People suffering from arthritis of the hip must alter their daily activities to deal with pain. Many people find relief in medicines, exercises, and weight-management programs. However, many patients have intense pain that keeps them from enjoying life. Doctors may discuss hip replacement surgery with patients who do not get relief from other treatments. Surgeons have been performing this procedure for decades, and for many people, it provides relief.
Traditional hip replacement surgery is performed by making a 12-18 inch incision in the patient’s thighbone. The incision allows the doctor to remove the diseased hip joint and replace it with an implant. Hip replacement is a major surgery requiring adequate time for the tissue to adjust to the new implant. The large incision, which disrupts the muscles and tissues of the leg, needs time to heal as well.
Reducing the rehabilitation period after surgery is considered an important factor in helping patients through hip replacement. Doctors hope to speed up the recovery process by operating with smaller incisions. The smaller incisions reduce the amount of disruption to the leg tissue and muscles. This small-incision technique is an adapted form of traditional hip replacement surgery. Doctors refer to this as “minimally invasive” or “mini-incision” hip surgery (MIH). In addition to the possibility of faster recovery, there may be other potential benefits, such as less bleeding, less post-operative pain and smaller scars for improved cosmetics.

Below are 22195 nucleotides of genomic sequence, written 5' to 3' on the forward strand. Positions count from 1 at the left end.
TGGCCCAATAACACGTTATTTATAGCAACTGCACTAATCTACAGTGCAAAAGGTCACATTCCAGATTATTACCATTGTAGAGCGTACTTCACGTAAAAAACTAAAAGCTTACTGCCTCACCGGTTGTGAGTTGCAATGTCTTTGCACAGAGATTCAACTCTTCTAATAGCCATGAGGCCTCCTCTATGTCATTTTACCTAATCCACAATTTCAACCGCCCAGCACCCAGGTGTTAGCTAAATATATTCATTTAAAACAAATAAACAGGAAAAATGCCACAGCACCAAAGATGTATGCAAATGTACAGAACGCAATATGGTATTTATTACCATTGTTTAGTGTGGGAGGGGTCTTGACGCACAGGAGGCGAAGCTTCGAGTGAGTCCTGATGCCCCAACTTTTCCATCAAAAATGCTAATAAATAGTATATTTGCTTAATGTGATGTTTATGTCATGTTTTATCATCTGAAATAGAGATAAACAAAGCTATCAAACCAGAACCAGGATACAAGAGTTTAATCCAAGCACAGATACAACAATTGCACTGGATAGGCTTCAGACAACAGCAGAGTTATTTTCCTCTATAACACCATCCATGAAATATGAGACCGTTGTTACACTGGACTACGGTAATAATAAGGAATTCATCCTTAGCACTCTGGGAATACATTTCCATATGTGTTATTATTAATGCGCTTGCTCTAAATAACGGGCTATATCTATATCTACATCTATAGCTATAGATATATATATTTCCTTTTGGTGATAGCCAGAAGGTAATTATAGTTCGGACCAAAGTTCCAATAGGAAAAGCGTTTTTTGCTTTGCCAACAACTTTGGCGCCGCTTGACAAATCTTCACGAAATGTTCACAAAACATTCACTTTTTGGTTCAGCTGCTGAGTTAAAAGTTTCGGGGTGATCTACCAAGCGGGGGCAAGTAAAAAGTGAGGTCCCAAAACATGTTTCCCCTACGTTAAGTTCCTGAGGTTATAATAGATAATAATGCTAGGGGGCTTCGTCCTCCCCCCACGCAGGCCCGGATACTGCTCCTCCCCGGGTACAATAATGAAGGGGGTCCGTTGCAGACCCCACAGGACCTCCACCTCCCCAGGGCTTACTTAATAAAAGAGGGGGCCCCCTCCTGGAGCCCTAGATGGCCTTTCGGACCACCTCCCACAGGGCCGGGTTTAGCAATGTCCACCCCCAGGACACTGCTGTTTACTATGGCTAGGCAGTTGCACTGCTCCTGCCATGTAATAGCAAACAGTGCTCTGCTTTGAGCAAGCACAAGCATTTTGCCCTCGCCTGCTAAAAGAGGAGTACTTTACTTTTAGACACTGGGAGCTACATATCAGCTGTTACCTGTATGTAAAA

Doctors use several techniques to achieve a smaller incision with minimally invasive hip surgery. Some techniques include a single incision as shown above. A two-incision approach, using two 2-inch incisions, is also being used but is less widespread.
MIH surgery uses the same implants as traditional hip replacement surgery. However, at this point some minimally invasive approaches may limit the implant options available to the surgeon. Talk to your doctor about minimally invasive surgeries that allow for the use of various implants allowing doctors to choose the most appropriate implant for their patient.
Only an orthopedic surgeon can determine whether a person is a candidate for the minimally invasive hip replacement procedure. As with any surgery, there are risks. Recovery takes time and hard work. The life of a new joint depends on weight, activity level, age and other factors. Each patient responds differently. The most common adverse events include loosening, deformation or wear of one or more of the components, osteolysis, infection, fracture of the components or bone, change in position of the components, dislocation and tissue reaction. Also, a mini-incision may need to be converted into a traditional incision during surgery. While studies are being conducted, many surgeons may still prefer to perform traditional hip replacement surgery.